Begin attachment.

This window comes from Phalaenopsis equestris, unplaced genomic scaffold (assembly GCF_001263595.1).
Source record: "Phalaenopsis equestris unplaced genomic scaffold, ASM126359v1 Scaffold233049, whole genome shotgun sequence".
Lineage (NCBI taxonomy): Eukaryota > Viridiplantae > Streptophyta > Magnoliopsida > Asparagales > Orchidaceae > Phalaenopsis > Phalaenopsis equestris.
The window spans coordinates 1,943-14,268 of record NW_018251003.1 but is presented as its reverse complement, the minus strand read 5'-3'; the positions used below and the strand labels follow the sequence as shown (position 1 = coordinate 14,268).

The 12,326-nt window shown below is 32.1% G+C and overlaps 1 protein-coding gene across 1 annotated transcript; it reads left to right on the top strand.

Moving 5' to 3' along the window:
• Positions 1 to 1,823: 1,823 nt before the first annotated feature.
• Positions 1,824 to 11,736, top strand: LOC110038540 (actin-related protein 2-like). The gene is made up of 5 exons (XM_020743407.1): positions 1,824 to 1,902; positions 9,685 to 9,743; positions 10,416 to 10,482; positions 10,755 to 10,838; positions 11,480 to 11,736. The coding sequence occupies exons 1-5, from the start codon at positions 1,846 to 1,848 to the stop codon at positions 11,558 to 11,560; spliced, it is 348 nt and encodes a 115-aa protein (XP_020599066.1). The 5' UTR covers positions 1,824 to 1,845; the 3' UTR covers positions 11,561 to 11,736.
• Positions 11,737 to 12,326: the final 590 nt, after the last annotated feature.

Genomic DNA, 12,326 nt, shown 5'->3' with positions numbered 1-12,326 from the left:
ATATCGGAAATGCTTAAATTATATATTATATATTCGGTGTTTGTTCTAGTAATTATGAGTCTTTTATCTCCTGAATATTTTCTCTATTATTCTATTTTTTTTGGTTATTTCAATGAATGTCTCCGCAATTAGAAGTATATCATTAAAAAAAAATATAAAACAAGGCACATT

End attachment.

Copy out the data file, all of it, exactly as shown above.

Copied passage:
This window comes from Phalaenopsis equestris, unplaced genomic scaffold (assembly GCF_001263595.1).
Source record: "Phalaenopsis equestris unplaced genomic scaffold, ASM126359v1 Scaffold233049, whole genome shotgun sequence".
Lineage (NCBI taxonomy): Eukaryota > Viridiplantae > Streptophyta > Magnoliopsida > Asparagales > Orchidaceae > Phalaenopsis > Phalaenopsis equestris.
The window spans coordinates 1,943-14,268 of record NW_018251003.1 but is presented as its reverse complement, the minus strand read 5'-3'; the positions used below and the strand labels follow the sequence as shown (position 1 = coordinate 14,268).

The 12,326-nt window shown below is 32.1% G+C and overlaps 1 protein-coding gene across 1 annotated transcript; it reads left to right on the top strand.

Moving 5' to 3' along the window:
• Positions 1 to 1,823: 1,823 nt before the first annotated feature.
• Positions 1,824 to 11,736, top strand: LOC110038540 (actin-related protein 2-like). The gene is made up of 5 exons (XM_020743407.1): positions 1,824 to 1,902; positions 9,685 to 9,743; positions 10,416 to 10,482; positions 10,755 to 10,838; positions 11,480 to 11,736. The coding sequence occupies exons 1-5, from the start codon at positions 1,846 to 1,848 to the stop codon at positions 11,558 to 11,560; spliced, it is 348 nt and encodes a 115-aa protein (XP_020599066.1). The 5' UTR covers positions 1,824 to 1,845; the 3' UTR covers positions 11,561 to 11,736.
• Positions 11,737 to 12,326: the final 590 nt, after the last annotated feature.

Genomic DNA, 12,326 nt, shown 5'->3' with positions numbered 1-12,326 from the left:
ATATCGGAAATGCTTAAATTATATATTATATATTCGGTGTTTGTTCTAGTAATTATGAGTCTTTTATCTCCTGAATATTTTCTCTATTATTCTATTTTTTTTGGTTATTTCAATGAATGTCTCCGCAATTAGAAGTATATCATTAAAAAAAAATATAAAACAAGGCACATT